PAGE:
A friend of mine who is nearing the end of this long
treacherous road and I were talking about how to make the conversations about our dissertations, or rather that accessibility available on paper. In other words, how do I make what I say about my dissertation match what I actually write? The result of our conversation was her asking me to read her work so far, to which I gladly agreed and assured her I would do so lovingly and with care. I actually responded, “Sure! I love this stuff, its like being able to see into people!”
This came hours after my work-wife Annie asked me to edit a proposal she wrote for a class we have together. A paper I also agreed to read, lovingly and with care. The way I figure, the more help I extend to others around me the better for all of us. I was tweeting this exact sentiment and closed it with a hashtag that was previously unused–so note that I am staking claim on my unprecedented use of the phrase, PhDharma.
Dharma: (Sanskrit: धर्म dhárma, Pali: धम्म dhamma) is the Law that “upholds, supports or maintains the regulatory order of the universe”, Dharma has the Sanskrit root dhri, which means “that without which nothing can stand” or “that which maintains the stability and harmony of the universe.” (source)
It was perfect. Perfectly used and perfectly birthed because this cycle of conversation, community, help, and loving, careful critique is pretty much what it takes to get through this PhD program. Relationships (between you and work, you and others, you and faculty, you and you) are the foundation. You have to be able to receive feedback, and you have to be able to give it in a way that is an offering. That sacred exchange is the dharma of us doctors of philosophy-in-training. *pats self on back*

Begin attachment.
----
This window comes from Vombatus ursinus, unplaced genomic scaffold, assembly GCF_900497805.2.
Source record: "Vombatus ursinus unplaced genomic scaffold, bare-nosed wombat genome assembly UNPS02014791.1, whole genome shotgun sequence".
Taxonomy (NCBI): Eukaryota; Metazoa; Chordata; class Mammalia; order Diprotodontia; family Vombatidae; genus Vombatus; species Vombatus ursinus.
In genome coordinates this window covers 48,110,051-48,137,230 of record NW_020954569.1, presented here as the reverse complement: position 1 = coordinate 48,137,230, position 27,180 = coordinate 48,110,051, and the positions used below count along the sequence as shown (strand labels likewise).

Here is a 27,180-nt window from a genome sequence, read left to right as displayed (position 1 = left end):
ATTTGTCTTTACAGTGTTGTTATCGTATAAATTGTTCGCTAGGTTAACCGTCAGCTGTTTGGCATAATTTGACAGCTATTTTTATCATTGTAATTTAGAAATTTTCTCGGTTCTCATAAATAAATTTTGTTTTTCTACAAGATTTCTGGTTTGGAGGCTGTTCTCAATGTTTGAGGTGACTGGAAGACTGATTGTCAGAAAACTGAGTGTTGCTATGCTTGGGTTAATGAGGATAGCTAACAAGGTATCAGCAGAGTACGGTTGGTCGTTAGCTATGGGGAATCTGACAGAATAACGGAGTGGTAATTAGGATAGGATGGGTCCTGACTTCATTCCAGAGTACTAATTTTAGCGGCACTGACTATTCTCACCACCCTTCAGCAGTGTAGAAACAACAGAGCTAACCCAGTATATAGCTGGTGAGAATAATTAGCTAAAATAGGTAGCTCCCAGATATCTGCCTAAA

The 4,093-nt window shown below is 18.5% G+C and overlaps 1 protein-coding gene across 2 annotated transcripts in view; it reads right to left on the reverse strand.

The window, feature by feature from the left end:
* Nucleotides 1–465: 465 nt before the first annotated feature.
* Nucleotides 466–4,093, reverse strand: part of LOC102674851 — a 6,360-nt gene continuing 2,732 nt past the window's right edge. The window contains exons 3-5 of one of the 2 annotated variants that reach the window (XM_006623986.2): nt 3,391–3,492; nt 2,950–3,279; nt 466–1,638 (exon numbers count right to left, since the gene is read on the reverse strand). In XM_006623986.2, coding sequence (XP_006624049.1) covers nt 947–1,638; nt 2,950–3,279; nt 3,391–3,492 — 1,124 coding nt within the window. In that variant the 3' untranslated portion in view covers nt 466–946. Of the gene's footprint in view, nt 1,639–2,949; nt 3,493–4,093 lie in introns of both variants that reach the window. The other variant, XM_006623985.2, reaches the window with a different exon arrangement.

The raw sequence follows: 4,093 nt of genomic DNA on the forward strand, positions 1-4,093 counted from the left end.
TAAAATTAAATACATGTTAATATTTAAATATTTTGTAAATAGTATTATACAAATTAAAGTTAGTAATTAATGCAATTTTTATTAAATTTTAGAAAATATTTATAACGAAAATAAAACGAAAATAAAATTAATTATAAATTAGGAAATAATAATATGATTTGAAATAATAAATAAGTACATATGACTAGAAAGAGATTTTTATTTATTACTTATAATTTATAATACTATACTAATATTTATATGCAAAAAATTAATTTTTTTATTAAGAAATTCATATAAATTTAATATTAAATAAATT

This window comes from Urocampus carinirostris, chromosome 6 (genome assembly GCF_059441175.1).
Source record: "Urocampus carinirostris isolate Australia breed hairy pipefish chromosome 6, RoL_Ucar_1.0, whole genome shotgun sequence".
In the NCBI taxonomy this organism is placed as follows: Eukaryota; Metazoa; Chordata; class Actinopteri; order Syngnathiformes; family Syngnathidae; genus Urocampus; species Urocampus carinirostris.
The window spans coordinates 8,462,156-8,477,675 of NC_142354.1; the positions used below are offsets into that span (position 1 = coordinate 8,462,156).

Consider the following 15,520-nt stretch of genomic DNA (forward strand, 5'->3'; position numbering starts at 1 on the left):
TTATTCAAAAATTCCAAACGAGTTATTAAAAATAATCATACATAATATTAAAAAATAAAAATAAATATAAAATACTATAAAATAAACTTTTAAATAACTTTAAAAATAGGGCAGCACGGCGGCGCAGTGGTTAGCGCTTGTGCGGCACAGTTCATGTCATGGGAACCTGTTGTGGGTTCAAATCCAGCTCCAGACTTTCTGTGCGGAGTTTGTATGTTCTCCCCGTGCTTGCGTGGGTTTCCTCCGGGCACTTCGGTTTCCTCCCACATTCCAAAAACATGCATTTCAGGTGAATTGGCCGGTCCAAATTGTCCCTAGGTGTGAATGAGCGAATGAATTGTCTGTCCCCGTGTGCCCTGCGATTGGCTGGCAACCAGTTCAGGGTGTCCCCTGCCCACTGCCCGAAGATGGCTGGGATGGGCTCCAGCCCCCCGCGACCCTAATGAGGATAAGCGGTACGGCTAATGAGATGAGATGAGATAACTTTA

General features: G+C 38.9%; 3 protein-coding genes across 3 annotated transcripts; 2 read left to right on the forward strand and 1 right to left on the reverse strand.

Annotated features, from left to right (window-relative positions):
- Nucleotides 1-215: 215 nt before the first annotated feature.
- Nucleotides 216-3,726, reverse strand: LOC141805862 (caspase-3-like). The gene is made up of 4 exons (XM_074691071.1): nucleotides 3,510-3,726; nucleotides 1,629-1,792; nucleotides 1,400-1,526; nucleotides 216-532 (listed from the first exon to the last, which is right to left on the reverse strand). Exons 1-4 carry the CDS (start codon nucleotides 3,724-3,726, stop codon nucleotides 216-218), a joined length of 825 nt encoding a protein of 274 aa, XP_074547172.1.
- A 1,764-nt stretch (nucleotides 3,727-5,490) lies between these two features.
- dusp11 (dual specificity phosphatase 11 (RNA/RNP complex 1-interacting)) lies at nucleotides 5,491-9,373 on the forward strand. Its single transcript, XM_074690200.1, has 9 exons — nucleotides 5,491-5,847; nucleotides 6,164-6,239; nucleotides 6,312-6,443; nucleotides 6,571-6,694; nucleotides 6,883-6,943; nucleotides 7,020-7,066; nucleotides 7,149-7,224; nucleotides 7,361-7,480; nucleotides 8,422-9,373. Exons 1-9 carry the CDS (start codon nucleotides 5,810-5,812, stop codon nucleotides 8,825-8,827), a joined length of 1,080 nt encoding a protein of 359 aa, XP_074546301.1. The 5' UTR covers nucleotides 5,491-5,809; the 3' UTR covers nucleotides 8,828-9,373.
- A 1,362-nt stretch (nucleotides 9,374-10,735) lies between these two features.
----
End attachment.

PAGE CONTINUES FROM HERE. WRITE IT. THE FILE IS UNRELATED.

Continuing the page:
Speaking of dissertations, I just so happened to mention mine the other day on twitter to Dr. Brene Brown and she
obviously responded because we are BFFs. It got me thinking about how, had I written this dissertation two years ago, or even last year how I was in such a different place/space then and it would have been different. During my Masters, I might have felt too overwhelmed to read the work of my friends, and give any kind of constructive feedback…but one thing I can say is that in this program specifically, I have absolutely recognized the need for other people. Other opinions. Other perspectives. And I’ve found that just because I take in more of you (and you, and you) it does not make me any less me. I only helps me in getting to know myself better.
And that, dear friends, shows up in my work, bringing it full circle.
One of our Leadership Studies professors Dr. Christopher Newman asked me, “do you want your dissertation to be award-winning or do you want your dissertation to be done?” To be fair, he asked me this question because I was being a bit incredulous at the time demanding that all these parts be presented and that it was an accurate representation of X, Y and Z. What I have come to realize oddly enough by helping and talking to others, is that all the parts that I felt were important and necessary will show up in my work because I will have written it. And as it is in me, it cannot help but to be in my work.
So, cliffs notes: help others, help yourself, get PhDone.
–if you have more to add to the discussion, leave comments or tweet using hashtag #PhDharma!